Madison committees cool on proposal to break up homeless encampments amid COVID-19 pandemic
With winter approaching and dozens of homeless individuals living in city-approved and unsanctioned outdoor encampments, two Madison committees were cool Wednesday on a proposal to begin breaking up campsites on city land.
The Public Safety Review Committee rejected a proposal by two City Council members to end an emergency order issued this spring that has allowed temporarily camps for people experiencing homelessness in certain parks and greenways. The proposal would also direct staff to break up other unsanctioned camps.
“It’s been made very apparent there’s a lot of problems with this,” said committee member Matthew Mitnick. “In a way, this would criminalize homelessness. It would create more problems than it would solve.”
Wanting more information on what shelter solutions the city is exploring, the Parks Commission was hesitant on putting an end to the encampments and pushed back a decision on the proposal until next month.
Volunteers and advocates for the homeless spoke out against the proposal, saying there’s no viable plan in place to shelter those living in encampments, which act as a centralized locations to provide outreach and services.
A resolution sponsored by Alds. Samba Baldeh and Zachary Henak would end the emergency order Mayor Satya Rhodes-Conway issued in May in response to the COVID-19 pandemic to allow “temporary permissible encampments” in eligible parks and greenways.
The proposal would direct staff to enforce existing city ordinances that ban overnight camping in parks and break up unauthorized encampments like one in McPike Park.
It calls for city staff to work with the county and homeless service organizations to help find “more humane housing options.”
Baldeh told the Parks Commission the intent of the resolution is not to criminalize homelessness, but he said it is to jump-start a community effort to get people sleeping outside into safer settings.
“We should find other options where we house these people as opposed to insisting any resolution that wants to address the situation is anti-homeless people,” he said. “I do care about these people, but I do think this resolution needs to move forward so we can all find a way to solve this.”
If approved by the City Council, Baldeh envisioned those living in encampments would be provided information on existing shelter options, and the ordinances banning camping would only be enforced against those who then continue to remain on public land.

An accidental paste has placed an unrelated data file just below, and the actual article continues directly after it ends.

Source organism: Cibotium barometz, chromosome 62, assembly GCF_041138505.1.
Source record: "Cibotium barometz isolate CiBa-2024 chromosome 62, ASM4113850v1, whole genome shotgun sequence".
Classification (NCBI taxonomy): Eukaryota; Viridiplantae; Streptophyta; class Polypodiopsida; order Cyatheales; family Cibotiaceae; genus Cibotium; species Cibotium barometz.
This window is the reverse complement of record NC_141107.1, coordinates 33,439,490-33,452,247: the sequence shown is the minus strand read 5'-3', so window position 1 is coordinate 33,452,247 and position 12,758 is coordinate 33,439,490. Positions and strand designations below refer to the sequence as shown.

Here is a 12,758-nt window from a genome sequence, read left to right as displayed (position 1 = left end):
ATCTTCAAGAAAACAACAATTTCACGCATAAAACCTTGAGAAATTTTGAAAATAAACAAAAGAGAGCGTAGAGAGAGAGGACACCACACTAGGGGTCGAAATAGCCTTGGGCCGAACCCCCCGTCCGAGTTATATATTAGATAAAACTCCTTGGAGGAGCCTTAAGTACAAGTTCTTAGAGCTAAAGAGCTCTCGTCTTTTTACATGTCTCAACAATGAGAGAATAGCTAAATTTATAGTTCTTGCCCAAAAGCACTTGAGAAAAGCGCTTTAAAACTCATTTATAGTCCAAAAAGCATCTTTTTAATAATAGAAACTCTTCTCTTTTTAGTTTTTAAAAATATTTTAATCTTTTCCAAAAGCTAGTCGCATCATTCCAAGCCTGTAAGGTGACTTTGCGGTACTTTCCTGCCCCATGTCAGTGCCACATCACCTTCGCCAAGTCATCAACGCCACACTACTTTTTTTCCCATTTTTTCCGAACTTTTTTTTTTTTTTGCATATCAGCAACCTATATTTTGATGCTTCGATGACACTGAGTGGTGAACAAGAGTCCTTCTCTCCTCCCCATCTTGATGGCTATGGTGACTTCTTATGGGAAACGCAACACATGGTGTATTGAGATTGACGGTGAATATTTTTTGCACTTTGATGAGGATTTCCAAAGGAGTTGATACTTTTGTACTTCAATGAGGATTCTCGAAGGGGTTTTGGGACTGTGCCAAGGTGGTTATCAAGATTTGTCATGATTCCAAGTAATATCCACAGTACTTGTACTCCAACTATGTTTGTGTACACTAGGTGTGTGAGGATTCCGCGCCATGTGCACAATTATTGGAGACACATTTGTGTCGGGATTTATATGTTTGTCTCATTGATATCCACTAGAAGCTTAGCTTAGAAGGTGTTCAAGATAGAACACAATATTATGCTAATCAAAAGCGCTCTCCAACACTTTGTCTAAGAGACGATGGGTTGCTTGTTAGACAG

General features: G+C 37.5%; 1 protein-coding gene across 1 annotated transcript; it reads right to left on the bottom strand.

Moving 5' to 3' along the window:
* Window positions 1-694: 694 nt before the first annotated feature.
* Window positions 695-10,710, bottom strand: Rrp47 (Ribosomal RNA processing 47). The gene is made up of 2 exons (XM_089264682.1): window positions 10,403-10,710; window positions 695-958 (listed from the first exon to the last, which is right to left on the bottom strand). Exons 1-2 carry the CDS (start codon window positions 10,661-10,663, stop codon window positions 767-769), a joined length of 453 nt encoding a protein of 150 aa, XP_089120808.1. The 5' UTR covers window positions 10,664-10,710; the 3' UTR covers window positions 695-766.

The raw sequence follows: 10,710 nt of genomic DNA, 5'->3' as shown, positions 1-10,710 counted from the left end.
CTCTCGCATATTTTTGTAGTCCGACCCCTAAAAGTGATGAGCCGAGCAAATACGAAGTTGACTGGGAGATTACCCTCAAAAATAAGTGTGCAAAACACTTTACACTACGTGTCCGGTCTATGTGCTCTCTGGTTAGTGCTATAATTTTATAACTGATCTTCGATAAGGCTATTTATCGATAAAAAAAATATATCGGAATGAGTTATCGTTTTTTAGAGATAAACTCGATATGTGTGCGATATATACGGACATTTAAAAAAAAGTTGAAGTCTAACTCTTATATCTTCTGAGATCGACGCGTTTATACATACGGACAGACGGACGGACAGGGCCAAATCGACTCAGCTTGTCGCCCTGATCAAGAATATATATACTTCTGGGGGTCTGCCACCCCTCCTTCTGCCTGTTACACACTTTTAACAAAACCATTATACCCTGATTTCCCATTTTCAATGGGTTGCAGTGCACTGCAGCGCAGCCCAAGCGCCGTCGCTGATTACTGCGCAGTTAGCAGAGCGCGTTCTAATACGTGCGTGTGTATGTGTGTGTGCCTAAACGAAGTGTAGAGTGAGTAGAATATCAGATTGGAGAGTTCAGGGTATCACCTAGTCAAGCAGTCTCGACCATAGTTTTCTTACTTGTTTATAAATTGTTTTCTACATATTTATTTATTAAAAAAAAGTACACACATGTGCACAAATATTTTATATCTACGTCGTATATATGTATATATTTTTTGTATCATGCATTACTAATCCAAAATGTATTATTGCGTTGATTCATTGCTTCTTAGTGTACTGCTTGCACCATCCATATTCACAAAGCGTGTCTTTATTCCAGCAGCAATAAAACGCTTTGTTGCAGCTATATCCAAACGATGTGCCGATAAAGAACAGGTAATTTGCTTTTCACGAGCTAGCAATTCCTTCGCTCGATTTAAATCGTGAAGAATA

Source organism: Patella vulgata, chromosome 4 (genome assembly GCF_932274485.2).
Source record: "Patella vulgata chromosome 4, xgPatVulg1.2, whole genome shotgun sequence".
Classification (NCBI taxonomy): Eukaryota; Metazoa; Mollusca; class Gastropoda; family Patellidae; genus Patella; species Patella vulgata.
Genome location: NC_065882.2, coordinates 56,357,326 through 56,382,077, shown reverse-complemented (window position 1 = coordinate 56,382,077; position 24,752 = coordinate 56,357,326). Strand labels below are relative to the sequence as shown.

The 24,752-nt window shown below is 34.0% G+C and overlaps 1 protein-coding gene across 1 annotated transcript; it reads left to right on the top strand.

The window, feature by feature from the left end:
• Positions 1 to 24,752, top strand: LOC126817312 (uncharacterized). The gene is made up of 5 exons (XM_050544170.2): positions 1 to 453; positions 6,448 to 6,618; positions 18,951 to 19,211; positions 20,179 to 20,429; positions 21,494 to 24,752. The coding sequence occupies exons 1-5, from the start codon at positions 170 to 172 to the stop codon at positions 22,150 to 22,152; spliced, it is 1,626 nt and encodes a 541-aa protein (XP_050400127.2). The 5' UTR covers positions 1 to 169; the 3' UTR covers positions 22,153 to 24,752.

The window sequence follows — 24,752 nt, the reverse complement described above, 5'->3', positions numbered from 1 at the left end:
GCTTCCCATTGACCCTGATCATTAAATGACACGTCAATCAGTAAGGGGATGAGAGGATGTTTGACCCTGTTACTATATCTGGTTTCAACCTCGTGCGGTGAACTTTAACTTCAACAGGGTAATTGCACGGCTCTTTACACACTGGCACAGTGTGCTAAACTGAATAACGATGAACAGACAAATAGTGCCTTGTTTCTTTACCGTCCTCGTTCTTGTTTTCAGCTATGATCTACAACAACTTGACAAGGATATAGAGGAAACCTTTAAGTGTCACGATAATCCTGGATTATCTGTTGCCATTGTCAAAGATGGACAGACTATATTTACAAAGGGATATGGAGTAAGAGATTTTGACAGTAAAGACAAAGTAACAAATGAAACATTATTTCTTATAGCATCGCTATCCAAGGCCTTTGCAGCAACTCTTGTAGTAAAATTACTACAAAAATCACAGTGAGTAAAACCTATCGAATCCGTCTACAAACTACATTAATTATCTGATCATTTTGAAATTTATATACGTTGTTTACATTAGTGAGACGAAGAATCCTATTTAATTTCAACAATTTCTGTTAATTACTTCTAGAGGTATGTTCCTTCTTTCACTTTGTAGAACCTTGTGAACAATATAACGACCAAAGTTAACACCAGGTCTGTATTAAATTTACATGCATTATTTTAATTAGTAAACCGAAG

He said he wouldn’t want police involved in breaking up camps if it came to it.
But Jim O’Keefe, the city community services director, said the current shelter system doesn’t have capacity to safely absorb the estimated 200 people in Madison believed to be staying in encampments, cars or on the street.
The city is providing shelter solutions for those experiencing homelessness, such as converting the Warner Park Community Recreation Center into a single men’s shelter and renting hotel rooms, O’Keefe said.
Within the next few weeks, though, O’Keefe said the city hopes to secure a new, temporary shelter location that could expand the number of people safely served.
Addressing the Public Safety Review Committee, acting Police Chief Vic Wahl said there’s been an increase in disturbances and behavioral problems near some of the encampments, creating “some challenges from a policing perspective.”
Wahl said he doesn’t have an opinion on whether the City Council should approve or reject breaking up the camps.
“Certainly, we’re not enthused about trying to go in and clear out camps,” Wahl said. “We want to take a much more collaborative approach, you know, with all the other city agencies and community partners and try to find some good solutions to this issue.”
The May emergency order allowing for “temporary permissible encampments” was largely aimed at letting homeless people camping outside stay where they are and not encourage new encampments, rather than risk dispersing them throughout the community and increasing the risk of transmitting the coronavirus.
The city-sanctioned encampments, such as one in Reindahl Park on the Far East Side, are equipped with portable toilets, handwashing stations and trash containers. O’Keefe said only three encampments met the criteria for a city-approved campsite.
But unsanctioned encampments, such as one 10 blocks from the state Capitol in McPike Park, have also formed.
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